CJ Attack: Police to hold talks with tribes

Police in Enga will hold peace mediation talks tomorrow over a sorcery related killing that is alleged to have led to the attack on Chief Justice Sir Salamo Injia yesterday afternoon in his home province.

Sir Salamo was attacked along with his armed close protection officers by a group of men from a neighboring tribe while travelling from his village in the Tsak valley to Wapenamanda to catch a flight.

There were no deaths from the incident yesterday but a few police men including the Chief Justice received injuries. Sir Salamo was then taken to Kungumanda Foursquare hospital where he was treated with cuts to his arm.

Enga Provincial Police Commander, Superintendent George Kakas, said the attack stems from sorcery related allegations, and he has ordered the Wabag Police Station Commander to get the two tribes together for a meet tomorrow.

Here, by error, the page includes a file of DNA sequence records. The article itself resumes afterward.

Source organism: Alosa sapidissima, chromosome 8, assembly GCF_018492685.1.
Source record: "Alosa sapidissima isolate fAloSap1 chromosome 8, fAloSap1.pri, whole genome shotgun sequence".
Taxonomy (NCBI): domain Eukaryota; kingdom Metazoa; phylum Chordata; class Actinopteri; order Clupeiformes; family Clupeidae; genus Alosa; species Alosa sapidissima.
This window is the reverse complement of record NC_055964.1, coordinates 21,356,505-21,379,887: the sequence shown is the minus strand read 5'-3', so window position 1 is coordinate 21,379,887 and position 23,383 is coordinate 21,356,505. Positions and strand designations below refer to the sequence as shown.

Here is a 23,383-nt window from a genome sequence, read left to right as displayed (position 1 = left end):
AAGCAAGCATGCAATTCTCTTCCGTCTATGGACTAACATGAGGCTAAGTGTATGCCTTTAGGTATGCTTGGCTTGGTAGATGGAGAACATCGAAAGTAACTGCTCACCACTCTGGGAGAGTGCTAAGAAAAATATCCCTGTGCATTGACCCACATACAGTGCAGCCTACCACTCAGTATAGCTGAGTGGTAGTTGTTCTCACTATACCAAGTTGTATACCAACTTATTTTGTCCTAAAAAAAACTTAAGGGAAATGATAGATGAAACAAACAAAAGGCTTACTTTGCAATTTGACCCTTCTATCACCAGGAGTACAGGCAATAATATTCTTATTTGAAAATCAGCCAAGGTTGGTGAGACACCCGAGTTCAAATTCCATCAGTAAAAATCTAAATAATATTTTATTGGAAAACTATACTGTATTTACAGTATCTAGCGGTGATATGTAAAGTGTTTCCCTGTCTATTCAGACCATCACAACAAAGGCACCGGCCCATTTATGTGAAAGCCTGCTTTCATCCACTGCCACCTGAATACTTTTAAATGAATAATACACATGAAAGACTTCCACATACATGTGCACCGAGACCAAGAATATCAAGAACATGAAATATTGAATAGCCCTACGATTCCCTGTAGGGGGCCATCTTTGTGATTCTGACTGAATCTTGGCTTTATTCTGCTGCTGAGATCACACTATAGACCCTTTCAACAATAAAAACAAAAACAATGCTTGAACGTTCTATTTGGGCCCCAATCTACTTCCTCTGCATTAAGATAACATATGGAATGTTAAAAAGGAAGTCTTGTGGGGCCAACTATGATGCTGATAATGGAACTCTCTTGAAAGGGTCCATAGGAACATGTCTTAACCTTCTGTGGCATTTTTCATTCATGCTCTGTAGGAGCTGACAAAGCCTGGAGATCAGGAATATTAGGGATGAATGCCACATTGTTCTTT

He said prior to the attack on Sir Salamo’s travelling party yesterday, there were sorcery related accusation that led to the burning and torture of two women who were initially suspected of killing a man through sorcery.

Kakas said the attack on Sir Salamo was done by youths who wanted money and brought sorcery related killing into play.

 “Their main motive was to get compensation from the Chief Justice as he was travelling so they set up the road block.” 

Meantime, one of the two women attacked in the sorcery related incident last month received serious injuries after hot iron rods were inserted into her private parts. She has been hospitalized since.

“She cannot go to the toilet, she’s passing waste in a plastic bag,” Kakas said.

The Judiciary is yet to release an official statement regarding the attack on Sir Salamo.

Minister for Justice and Attorney General Davis Steven told this newsroom the attack is very serious and raises legal issues and broad implications from the government.

He is getting reports from relevant authorities and will be releasing a statement soon on behalf of the government.

 

(File picture of Sir Salamo in Port Moresby.­­)

Author: 
Sally Pokiton